A good logo is synonymous with the brand it represents. Think about iconic brands such as McDonald's or Apple. Their logos are like an instantly recognizable shorthand for the business itself.
A logo is essentially a symbol used to represent a brand. Dig deeper and you’ll find that many logos have a hidden meaning, often something that relates to the company’s backstory or a clever visual pun. After all, branding is all about storytelling—it’s how humans connect.
But there’s another element that makes up the story of a logo: Its color.
A logo’s color can say a lot about a brand. For established brands, a color can be intrinsically linked to the business’s identity. Think of Starbuck’s famous white and green coffee cups or Cadbury’s iconic purple wrapping. And for new brands, their logo color is an attempt to position their business with their desired customer.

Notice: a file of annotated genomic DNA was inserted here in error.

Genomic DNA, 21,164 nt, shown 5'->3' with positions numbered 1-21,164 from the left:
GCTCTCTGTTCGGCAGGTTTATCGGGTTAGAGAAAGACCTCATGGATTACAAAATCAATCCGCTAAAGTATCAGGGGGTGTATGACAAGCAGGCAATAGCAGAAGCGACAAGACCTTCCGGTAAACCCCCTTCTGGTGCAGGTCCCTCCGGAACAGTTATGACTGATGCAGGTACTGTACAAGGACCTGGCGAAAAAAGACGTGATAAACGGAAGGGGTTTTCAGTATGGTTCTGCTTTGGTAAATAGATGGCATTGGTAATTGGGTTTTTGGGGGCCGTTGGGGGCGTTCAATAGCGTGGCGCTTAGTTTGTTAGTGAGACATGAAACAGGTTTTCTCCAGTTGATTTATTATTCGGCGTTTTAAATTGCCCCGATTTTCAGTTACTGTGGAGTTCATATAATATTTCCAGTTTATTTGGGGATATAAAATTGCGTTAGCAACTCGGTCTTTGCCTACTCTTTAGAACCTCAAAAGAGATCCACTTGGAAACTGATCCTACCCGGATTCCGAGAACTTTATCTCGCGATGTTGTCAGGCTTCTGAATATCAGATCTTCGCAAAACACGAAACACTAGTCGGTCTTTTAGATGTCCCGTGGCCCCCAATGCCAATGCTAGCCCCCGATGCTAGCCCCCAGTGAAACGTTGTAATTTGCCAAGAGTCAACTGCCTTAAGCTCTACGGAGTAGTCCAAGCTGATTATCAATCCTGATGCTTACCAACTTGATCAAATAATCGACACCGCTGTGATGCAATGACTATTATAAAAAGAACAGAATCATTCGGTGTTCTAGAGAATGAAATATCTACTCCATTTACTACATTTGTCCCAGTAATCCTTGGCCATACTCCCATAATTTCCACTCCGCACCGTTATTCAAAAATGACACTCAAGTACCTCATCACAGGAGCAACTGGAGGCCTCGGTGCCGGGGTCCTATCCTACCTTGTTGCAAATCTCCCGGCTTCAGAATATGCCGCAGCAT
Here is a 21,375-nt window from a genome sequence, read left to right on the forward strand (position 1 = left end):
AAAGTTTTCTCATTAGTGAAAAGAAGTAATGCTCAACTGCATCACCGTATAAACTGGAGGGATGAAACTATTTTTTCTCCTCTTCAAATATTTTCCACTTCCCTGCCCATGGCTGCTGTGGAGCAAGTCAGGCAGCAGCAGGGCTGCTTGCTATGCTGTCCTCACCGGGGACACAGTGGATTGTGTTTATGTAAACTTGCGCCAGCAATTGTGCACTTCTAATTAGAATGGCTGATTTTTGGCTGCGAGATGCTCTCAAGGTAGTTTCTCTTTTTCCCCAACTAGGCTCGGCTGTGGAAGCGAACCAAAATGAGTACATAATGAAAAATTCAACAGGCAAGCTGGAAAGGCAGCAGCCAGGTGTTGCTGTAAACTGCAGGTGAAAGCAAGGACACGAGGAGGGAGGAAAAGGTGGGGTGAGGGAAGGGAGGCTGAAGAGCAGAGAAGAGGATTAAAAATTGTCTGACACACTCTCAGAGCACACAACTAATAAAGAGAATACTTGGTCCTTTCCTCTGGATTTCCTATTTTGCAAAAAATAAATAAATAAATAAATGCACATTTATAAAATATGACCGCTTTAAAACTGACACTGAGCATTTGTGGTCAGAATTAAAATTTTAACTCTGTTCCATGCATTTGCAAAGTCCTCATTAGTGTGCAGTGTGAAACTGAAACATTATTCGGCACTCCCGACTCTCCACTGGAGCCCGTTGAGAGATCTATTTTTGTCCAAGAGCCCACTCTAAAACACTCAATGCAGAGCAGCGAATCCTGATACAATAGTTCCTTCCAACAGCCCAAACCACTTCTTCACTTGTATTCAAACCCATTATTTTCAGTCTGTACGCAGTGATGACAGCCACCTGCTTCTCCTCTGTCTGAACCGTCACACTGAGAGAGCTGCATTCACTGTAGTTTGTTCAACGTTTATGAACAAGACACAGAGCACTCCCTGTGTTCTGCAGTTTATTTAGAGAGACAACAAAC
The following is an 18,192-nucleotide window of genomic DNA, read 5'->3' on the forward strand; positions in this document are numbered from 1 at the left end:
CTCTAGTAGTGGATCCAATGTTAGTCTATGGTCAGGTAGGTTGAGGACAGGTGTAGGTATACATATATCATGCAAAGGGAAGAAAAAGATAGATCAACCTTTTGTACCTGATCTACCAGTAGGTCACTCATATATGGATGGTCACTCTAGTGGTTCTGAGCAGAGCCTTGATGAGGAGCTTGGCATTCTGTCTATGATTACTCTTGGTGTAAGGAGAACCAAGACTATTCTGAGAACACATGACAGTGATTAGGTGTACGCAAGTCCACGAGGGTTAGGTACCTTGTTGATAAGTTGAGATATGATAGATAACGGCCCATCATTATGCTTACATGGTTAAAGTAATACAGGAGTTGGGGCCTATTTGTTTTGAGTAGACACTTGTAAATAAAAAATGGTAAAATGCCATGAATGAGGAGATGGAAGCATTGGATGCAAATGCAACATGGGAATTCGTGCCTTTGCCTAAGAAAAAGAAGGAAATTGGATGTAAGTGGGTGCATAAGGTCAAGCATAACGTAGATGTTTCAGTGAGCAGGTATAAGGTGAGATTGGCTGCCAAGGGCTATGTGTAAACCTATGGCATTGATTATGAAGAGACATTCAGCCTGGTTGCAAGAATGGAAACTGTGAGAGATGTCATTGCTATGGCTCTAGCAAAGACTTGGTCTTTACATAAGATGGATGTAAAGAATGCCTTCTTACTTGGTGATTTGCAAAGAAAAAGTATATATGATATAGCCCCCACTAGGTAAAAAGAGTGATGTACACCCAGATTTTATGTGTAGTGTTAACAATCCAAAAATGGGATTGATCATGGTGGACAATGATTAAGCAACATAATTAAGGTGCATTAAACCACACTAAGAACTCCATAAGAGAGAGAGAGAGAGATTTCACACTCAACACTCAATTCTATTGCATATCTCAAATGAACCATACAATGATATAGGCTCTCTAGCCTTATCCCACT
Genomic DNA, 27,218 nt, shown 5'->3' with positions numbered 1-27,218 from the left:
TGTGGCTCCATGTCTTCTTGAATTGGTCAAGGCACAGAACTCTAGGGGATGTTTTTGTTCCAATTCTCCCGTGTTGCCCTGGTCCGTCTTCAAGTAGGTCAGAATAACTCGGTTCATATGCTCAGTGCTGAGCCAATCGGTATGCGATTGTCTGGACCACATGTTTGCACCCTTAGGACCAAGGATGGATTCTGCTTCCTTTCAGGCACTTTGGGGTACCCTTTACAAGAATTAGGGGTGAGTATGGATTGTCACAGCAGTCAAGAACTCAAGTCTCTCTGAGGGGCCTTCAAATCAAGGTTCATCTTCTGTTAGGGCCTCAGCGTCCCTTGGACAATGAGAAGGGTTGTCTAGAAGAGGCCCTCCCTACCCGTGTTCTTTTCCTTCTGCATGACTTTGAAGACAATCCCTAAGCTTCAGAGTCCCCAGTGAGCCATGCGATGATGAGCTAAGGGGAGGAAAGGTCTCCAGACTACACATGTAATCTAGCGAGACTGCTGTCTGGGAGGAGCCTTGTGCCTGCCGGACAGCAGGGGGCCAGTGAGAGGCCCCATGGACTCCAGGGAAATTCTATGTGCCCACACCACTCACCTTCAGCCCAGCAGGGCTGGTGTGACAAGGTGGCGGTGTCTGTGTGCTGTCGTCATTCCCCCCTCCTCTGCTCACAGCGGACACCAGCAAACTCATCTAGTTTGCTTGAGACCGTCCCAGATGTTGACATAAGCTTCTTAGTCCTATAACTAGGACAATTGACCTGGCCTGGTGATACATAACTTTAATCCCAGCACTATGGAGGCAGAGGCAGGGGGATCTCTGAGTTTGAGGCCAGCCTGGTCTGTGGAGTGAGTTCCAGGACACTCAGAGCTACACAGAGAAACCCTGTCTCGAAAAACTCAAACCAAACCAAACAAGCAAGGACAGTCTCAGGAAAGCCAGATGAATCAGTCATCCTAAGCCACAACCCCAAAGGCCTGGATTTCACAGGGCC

In this article, we’ll take a look at how big-name brands use color in their logos, dive into the patterns revealed by popular logo choices and take a closer look at the big businesses that think outside the square.
One reason people create logos in the first place is that visual recall is a powerful thing. And that’s exactly why we’ve put together this logo color wheel—at a glance, you can see exactly how big-name brands use color.
The link between color and brand identity is strong. In the Journal of the Academy of Marketing Science, researchers Lauren Labrecque and George Milne explain that “like a carefully chosen brand name, color carries intrinsic meaning that becomes central to the brand’s identity, contributes to brand recognition, and communicates the desired image.”